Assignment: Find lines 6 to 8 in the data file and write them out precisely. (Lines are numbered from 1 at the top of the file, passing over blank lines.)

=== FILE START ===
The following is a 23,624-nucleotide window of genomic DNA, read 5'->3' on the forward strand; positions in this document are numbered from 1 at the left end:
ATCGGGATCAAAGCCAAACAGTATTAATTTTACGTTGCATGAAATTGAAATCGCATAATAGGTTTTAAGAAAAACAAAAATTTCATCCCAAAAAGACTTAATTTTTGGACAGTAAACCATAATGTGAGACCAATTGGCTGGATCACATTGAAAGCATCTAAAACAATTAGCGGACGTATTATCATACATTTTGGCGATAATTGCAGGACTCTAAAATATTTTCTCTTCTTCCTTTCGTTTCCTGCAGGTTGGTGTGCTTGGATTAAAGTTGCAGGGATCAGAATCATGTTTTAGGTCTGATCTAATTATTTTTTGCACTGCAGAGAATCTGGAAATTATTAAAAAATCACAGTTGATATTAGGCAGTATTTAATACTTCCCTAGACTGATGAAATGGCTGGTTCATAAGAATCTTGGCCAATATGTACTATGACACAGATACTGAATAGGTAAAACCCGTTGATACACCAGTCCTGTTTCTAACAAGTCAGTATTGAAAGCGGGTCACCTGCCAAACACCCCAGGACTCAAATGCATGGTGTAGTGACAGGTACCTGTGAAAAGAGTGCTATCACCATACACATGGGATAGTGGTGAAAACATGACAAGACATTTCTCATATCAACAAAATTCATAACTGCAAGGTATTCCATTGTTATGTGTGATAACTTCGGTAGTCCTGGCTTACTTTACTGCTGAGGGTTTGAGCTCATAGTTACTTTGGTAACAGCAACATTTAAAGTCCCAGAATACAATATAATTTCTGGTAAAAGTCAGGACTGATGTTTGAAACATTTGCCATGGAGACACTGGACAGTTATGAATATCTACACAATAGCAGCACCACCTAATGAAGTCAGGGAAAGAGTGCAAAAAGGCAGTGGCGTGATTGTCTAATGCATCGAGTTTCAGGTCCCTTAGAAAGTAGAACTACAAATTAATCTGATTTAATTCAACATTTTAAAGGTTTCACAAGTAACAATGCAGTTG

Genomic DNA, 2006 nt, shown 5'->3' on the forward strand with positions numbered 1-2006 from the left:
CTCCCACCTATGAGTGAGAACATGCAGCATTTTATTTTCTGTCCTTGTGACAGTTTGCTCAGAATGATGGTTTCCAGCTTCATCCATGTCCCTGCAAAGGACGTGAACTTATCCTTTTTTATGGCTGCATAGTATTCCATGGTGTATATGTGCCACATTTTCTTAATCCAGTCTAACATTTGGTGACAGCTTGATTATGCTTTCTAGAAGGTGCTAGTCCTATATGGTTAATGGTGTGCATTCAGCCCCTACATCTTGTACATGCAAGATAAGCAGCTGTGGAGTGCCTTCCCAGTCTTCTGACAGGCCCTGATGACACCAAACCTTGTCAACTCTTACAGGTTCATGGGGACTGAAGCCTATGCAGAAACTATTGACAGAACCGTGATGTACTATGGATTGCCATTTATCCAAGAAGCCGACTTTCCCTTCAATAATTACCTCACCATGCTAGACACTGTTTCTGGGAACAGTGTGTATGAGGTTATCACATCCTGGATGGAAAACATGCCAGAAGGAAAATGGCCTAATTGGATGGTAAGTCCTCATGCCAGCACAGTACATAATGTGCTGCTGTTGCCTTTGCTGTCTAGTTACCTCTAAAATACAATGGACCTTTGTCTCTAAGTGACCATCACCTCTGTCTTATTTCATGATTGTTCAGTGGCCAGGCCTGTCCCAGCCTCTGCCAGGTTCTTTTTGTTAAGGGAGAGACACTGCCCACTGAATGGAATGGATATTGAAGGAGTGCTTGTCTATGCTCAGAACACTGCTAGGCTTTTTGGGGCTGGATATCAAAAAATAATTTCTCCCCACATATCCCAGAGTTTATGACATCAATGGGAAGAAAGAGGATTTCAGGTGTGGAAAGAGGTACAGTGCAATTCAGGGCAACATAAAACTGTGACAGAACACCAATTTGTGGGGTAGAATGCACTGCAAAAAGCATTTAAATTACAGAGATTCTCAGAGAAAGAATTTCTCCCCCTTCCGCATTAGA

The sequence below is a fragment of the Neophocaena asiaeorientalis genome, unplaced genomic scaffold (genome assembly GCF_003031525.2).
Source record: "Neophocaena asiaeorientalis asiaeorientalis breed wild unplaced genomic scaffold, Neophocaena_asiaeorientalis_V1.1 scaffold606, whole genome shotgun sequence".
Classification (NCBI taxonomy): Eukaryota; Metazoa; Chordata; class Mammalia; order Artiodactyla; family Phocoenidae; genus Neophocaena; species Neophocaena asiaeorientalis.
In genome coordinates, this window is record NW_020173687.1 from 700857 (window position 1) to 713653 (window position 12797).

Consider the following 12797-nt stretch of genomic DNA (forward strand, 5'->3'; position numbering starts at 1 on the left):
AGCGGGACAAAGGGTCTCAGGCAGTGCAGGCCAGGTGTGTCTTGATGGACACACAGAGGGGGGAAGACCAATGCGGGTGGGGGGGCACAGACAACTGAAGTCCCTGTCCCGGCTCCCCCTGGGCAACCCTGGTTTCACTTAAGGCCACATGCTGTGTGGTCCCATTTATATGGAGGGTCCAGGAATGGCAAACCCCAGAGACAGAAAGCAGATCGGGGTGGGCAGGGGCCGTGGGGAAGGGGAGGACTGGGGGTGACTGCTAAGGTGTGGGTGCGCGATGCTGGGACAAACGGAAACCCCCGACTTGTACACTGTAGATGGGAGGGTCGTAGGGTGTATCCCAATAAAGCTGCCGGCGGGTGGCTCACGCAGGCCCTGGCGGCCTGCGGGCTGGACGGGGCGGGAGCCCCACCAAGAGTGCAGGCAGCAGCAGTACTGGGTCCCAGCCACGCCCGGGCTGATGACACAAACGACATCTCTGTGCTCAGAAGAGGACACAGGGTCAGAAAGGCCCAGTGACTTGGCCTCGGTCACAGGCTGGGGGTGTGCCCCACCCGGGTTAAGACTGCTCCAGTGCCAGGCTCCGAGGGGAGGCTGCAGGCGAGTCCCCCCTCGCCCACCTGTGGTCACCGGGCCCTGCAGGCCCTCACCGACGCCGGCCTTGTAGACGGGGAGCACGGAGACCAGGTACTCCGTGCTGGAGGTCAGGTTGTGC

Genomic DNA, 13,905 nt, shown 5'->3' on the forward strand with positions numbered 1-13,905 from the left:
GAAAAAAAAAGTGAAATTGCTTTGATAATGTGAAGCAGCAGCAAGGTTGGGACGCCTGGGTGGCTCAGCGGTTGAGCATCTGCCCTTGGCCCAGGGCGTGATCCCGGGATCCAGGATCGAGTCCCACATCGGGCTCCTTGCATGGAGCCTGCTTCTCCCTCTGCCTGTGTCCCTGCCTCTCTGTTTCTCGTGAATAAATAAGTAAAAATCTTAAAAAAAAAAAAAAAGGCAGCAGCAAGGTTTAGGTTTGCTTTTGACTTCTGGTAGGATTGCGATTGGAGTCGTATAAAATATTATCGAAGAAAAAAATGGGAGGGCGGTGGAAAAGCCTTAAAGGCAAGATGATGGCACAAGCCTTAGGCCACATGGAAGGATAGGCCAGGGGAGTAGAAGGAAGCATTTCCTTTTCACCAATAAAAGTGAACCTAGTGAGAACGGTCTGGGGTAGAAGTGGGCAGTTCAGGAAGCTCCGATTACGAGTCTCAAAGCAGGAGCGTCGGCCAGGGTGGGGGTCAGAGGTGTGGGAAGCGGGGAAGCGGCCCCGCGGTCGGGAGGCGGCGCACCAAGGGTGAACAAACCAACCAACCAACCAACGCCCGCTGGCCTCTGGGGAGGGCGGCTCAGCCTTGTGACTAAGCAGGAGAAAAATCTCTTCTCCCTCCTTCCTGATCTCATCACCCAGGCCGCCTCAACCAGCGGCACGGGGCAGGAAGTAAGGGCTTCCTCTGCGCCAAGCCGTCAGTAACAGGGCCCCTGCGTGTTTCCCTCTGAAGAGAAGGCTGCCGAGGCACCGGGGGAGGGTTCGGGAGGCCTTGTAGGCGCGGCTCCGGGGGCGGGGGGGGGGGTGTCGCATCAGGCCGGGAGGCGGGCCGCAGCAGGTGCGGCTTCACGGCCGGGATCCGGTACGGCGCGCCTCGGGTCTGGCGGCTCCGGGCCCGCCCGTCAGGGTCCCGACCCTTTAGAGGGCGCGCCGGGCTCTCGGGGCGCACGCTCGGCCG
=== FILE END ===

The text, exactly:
Source record: "Neophocaena asiaeorientalis asiaeorientalis breed wild unplaced genomic scaffold, Neophocaena_asiaeorientalis_V1.1 scaffold606, whole genome shotgun sequence".
Classification (NCBI taxonomy): Eukaryota; Metazoa; Chordata; class Mammalia; order Artiodactyla; family Phocoenidae; genus Neophocaena; species Neophocaena asiaeorientalis.
In genome coordinates, this window is record NW_020173687.1 from 700857 (window position 1) to 713653 (window position 12797).